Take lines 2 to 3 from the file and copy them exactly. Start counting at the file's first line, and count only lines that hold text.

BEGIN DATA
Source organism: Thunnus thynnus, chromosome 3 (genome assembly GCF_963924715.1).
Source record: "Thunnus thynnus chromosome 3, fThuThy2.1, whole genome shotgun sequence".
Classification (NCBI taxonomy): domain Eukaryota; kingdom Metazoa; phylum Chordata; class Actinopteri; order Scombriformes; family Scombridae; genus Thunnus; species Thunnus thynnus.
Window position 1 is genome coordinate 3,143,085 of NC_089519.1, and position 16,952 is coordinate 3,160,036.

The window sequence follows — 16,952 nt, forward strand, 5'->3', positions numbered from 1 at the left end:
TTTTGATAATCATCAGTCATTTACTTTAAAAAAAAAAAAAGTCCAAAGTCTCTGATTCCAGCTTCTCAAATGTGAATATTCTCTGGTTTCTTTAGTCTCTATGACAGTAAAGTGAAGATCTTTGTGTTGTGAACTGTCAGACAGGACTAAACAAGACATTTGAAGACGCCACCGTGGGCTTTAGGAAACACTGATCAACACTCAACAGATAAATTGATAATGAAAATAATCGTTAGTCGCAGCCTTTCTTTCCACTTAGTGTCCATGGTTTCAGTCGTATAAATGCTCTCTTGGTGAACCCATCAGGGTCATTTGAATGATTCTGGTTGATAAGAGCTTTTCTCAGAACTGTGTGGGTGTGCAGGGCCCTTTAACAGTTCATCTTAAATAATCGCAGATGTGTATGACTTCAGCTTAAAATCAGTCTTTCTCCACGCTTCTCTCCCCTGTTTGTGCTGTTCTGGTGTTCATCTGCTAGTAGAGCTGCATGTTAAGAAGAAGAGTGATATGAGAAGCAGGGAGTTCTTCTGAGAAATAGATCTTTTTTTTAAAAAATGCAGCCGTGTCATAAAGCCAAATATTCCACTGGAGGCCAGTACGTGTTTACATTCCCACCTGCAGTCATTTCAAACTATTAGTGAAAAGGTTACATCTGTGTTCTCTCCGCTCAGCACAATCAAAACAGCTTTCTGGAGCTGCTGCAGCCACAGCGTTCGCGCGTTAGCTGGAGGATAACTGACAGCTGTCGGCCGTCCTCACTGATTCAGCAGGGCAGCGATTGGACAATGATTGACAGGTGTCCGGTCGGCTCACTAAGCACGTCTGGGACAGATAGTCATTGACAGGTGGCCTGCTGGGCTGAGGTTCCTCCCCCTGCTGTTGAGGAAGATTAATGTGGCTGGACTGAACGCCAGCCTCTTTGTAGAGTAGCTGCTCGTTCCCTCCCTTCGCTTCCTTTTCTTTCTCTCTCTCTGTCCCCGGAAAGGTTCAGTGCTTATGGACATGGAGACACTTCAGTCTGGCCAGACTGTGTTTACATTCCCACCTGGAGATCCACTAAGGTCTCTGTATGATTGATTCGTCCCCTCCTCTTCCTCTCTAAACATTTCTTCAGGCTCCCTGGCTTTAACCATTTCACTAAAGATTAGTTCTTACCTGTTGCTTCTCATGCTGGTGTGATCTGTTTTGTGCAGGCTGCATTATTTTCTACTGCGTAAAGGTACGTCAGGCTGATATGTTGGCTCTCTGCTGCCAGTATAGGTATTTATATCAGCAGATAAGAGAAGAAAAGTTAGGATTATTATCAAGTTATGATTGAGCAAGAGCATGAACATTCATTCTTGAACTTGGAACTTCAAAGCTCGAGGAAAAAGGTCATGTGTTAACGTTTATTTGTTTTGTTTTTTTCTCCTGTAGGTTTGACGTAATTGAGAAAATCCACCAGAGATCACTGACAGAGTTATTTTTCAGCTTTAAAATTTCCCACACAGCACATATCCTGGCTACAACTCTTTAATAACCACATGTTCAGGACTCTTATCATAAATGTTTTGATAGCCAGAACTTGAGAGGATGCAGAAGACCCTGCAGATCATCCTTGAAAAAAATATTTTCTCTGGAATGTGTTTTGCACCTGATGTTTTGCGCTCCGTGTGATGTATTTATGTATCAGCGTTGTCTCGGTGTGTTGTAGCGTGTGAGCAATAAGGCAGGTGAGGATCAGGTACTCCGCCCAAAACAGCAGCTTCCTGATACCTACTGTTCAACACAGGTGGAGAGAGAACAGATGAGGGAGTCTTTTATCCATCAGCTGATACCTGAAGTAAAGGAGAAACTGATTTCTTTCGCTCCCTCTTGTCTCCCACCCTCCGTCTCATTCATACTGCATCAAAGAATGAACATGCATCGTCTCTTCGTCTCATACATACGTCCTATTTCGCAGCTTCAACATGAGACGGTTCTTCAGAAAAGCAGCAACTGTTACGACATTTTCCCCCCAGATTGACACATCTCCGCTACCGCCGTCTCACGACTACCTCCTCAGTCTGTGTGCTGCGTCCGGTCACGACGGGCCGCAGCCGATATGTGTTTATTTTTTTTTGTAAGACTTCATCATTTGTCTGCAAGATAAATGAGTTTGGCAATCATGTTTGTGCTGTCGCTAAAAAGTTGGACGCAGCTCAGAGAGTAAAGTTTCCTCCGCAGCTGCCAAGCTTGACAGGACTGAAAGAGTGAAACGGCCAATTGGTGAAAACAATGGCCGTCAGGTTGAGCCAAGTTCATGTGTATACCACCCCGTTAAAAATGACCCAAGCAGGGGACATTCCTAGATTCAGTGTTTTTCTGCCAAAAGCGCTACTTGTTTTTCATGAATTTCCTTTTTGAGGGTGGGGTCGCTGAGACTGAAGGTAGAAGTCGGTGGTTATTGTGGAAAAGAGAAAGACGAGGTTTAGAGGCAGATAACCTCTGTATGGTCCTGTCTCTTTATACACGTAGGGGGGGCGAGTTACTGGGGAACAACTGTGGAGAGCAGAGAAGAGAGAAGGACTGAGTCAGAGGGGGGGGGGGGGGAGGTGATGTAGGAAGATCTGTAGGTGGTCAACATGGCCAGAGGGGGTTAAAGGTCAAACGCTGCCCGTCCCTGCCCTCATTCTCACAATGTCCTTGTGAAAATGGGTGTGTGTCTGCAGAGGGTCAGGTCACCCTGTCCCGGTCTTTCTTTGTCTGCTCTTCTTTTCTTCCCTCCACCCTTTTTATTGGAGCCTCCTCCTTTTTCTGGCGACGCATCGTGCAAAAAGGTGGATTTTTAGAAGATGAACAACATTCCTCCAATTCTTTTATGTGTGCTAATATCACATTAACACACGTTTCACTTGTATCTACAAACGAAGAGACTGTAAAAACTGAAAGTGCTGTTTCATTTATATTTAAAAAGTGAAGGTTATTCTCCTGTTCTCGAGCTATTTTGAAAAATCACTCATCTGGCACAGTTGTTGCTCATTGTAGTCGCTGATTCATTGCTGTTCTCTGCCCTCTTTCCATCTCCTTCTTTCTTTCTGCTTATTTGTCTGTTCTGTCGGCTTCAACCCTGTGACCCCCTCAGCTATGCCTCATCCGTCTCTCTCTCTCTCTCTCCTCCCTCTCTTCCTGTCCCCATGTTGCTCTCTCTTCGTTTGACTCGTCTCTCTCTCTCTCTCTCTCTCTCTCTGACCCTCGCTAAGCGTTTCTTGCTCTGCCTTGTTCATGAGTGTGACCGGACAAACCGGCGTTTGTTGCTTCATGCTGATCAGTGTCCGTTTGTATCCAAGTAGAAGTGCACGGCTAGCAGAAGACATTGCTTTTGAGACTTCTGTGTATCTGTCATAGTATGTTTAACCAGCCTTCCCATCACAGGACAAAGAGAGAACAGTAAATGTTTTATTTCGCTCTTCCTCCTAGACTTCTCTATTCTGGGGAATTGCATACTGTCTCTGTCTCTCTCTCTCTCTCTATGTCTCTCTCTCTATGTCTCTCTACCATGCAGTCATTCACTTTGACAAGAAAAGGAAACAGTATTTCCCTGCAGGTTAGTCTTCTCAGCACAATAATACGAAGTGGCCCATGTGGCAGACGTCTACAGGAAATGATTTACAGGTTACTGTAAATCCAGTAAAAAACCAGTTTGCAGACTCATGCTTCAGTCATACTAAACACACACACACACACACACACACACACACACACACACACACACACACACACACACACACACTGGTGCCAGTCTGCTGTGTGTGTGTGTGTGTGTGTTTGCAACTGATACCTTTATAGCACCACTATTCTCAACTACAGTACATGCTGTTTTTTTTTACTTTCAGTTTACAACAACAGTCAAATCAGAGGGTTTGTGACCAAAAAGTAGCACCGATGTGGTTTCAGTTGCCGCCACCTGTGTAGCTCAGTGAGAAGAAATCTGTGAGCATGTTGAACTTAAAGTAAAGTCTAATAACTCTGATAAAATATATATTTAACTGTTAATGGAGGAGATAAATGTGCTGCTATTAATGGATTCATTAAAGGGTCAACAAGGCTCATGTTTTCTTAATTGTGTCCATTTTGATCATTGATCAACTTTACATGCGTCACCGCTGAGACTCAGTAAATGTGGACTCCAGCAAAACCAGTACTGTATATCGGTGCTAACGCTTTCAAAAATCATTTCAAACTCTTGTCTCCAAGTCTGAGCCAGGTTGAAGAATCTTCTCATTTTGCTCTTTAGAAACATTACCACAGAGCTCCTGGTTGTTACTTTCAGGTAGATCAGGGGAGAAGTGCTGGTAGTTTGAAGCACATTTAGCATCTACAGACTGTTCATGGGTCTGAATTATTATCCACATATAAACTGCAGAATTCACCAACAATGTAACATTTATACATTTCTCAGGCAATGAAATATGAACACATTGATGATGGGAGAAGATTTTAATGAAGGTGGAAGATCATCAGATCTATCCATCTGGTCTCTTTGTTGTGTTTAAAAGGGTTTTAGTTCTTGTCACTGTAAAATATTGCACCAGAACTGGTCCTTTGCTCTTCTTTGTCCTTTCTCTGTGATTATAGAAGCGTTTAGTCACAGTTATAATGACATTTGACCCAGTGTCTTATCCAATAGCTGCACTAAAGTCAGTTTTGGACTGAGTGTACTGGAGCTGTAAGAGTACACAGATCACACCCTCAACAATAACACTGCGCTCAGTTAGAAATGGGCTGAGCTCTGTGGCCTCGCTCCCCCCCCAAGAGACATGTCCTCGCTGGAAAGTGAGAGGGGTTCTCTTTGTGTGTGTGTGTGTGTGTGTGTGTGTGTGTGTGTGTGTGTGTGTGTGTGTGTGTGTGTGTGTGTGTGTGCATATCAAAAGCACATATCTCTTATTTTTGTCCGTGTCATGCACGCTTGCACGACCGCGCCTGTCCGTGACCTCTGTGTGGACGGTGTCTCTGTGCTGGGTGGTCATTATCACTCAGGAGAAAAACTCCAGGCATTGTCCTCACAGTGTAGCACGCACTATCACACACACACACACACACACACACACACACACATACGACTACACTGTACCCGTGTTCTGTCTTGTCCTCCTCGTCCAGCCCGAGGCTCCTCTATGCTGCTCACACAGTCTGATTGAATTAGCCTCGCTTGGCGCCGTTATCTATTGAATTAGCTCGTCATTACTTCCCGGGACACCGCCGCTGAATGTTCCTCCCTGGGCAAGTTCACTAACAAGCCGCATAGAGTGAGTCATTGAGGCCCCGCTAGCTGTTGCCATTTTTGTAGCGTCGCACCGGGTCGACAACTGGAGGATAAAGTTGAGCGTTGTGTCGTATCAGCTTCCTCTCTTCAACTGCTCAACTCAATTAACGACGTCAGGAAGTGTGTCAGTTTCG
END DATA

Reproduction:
Source record: "Thunnus thynnus chromosome 3, fThuThy2.1, whole genome shotgun sequence".
Classification (NCBI taxonomy): domain Eukaryota; kingdom Metazoa; phylum Chordata; class Actinopteri; order Scombriformes; family Scombridae; genus Thunnus; species Thunnus thynnus.